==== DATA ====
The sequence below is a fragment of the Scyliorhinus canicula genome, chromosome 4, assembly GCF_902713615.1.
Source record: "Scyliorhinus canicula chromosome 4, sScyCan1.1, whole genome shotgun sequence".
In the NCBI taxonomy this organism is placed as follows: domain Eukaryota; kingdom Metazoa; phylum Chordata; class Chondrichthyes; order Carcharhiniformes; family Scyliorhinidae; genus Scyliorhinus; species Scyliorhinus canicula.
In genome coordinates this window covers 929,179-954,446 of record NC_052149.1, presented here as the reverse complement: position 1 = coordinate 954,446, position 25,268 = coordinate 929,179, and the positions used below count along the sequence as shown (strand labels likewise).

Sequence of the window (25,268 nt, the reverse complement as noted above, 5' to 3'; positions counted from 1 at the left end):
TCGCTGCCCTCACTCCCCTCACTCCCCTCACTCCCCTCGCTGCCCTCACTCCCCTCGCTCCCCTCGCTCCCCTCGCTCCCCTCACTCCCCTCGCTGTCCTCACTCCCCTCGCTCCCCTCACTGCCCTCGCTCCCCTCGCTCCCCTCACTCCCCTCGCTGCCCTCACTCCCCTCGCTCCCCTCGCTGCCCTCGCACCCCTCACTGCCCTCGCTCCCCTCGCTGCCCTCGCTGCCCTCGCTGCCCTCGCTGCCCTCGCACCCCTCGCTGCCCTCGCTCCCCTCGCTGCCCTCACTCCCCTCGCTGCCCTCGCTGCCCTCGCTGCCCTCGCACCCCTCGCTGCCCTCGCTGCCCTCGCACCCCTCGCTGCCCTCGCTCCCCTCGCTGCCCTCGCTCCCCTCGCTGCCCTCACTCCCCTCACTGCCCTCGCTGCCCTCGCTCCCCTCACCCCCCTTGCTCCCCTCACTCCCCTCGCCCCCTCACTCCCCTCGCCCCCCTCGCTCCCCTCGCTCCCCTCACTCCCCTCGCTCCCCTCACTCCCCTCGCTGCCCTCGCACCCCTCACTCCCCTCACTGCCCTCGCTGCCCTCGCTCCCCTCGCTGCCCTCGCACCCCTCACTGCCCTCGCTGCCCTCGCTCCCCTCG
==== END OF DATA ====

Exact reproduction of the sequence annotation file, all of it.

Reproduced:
The sequence below is a fragment of the Scyliorhinus canicula genome, chromosome 4, assembly GCF_902713615.1.
Source record: "Scyliorhinus canicula chromosome 4, sScyCan1.1, whole genome shotgun sequence".
In the NCBI taxonomy this organism is placed as follows: domain Eukaryota; kingdom Metazoa; phylum Chordata; class Chondrichthyes; order Carcharhiniformes; family Scyliorhinidae; genus Scyliorhinus; species Scyliorhinus canicula.
In genome coordinates this window covers 929,179-954,446 of record NC_052149.1, presented here as the reverse complement: position 1 = coordinate 954,446, position 25,268 = coordinate 929,179, and the positions used below count along the sequence as shown (strand labels likewise).

Sequence of the window (25,268 nt, the reverse complement as noted above, 5' to 3'; positions counted from 1 at the left end):
TCGCTGCCCTCACTCCCCTCACTCCCCTCACTCCCCTCGCTGCCCTCACTCCCCTCGCTCCCCTCGCTCCCCTCGCTCCCCTCACTCCCCTCGCTGTCCTCACTCCCCTCGCTCCCCTCACTGCCCTCGCTCCCCTCGCTCCCCTCACTCCCCTCGCTGCCCTCACTCCCCTCGCTCCCCTCGCTGCCCTCGCACCCCTCACTGCCCTCGCTCCCCTCGCTGCCCTCGCTGCCCTCGCTGCCCTCGCTGCCCTCGCACCCCTCGCTGCCCTCGCTCCCCTCGCTGCCCTCACTCCCCTCGCTGCCCTCGCTGCCCTCGCTGCCCTCGCACCCCTCGCTGCCCTCGCTGCCCTCGCACCCCTCGCTGCCCTCGCTCCCCTCGCTGCCCTCGCTCCCCTCGCTGCCCTCACTCCCCTCACTGCCCTCGCTGCCCTCGCTCCCCTCACCCCCCTTGCTCCCCTCACTCCCCTCGCCCCCTCACTCCCCTCGCCCCCCTCGCTCCCCTCGCTCCCCTCACTCCCCTCGCTCCCCTCACTCCCCTCGCTGCCCTCGCACCCCTCACTCCCCTCACTGCCCTCGCTGCCCTCGCTCCCCTCGCTGCCCTCGCACCCCTCACTGCCCTCGCTGCCCTCGCTCCCCTCG